Big Science sometimes brings big headaches, further evidenced by events of early Friday morning at the Spallation Neutron Source.
At about 1:30 a.m., the SNS experienced a “significant power disturbance.” According to Kevin Jones, director of Oak Ridge National Laboratory’s Research Accelerator Division, the problem was related to a storm passing through the area, with lightning probably striking an overhead transmission line at the research center atop Chestnut Ridge.
“The disturbance lasted long enough to trip off the majority of the accelerator systems,” Jones said in an email message Friday evening. “The accelerator was restored to operation at about noon, but we have to do a complete warm up and cool down cycle for the cryogenic moderator system to ensure that full performance is recovered.”
Jones said the SNS folks expect the moderator system to be ready for operations by late Saturday afternoon. If that’s the case, the overall impact on research activities will be approximately 40 hours — not incredibly long, but hurtful nonetheless.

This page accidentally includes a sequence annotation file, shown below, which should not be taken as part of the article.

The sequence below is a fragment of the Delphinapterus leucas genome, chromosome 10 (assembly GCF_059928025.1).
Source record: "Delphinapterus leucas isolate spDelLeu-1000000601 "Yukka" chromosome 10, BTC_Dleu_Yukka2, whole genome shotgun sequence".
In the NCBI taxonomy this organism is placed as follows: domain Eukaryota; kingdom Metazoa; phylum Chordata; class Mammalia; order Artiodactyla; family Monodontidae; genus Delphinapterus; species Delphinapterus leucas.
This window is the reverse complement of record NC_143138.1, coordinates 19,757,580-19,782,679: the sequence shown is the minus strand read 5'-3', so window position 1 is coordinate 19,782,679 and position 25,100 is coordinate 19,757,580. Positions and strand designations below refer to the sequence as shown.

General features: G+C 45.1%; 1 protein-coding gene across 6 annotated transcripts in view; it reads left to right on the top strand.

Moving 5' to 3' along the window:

“This will affect up to 22 experiments and 65 users, and we will be working with them to re-plan their experiments if they cannot successfully bring them to conclusion this weekend,” Jones said.
As noted recently following an equally unsettling problem at the High Flux Isotope Reactor, a sister neutron facility, there’s more at stake this month than the operating experiments.
Beginning tomorrow (Sunday, June 21), ORNL will be hosting students taking part in the annual ORNL/Argonne Neutron and X-ray School. That will continue through Friday, June 26, and the Oak Ridge National Laboratory neutron sciences group would like to have both of its major neutron sources up and running for students to gain how-to experience.
The SNS has had some notable disruptions over the past year, but Jones said that before the stormy events of Friday morning the systems had been operating “quite well” at a power level of about 1.15 megawatts. The availability for users has been about 95 percent, he said.
The spring research season at SNS is about to come to a close, with plans to turn off the system for the annual six-week summer maintenance outage on June 28. The plan is to resume operating on Aug. 14.
Addendum: I asked Jones this morning about the above-ground transmission lines. He noted that the on-site lines are underground, but the site power delivered by TVA is via overhead 165kV lines — so that’s where the problem may have occurred. He said the recovery is on schedule and operations should resume this afternoon.
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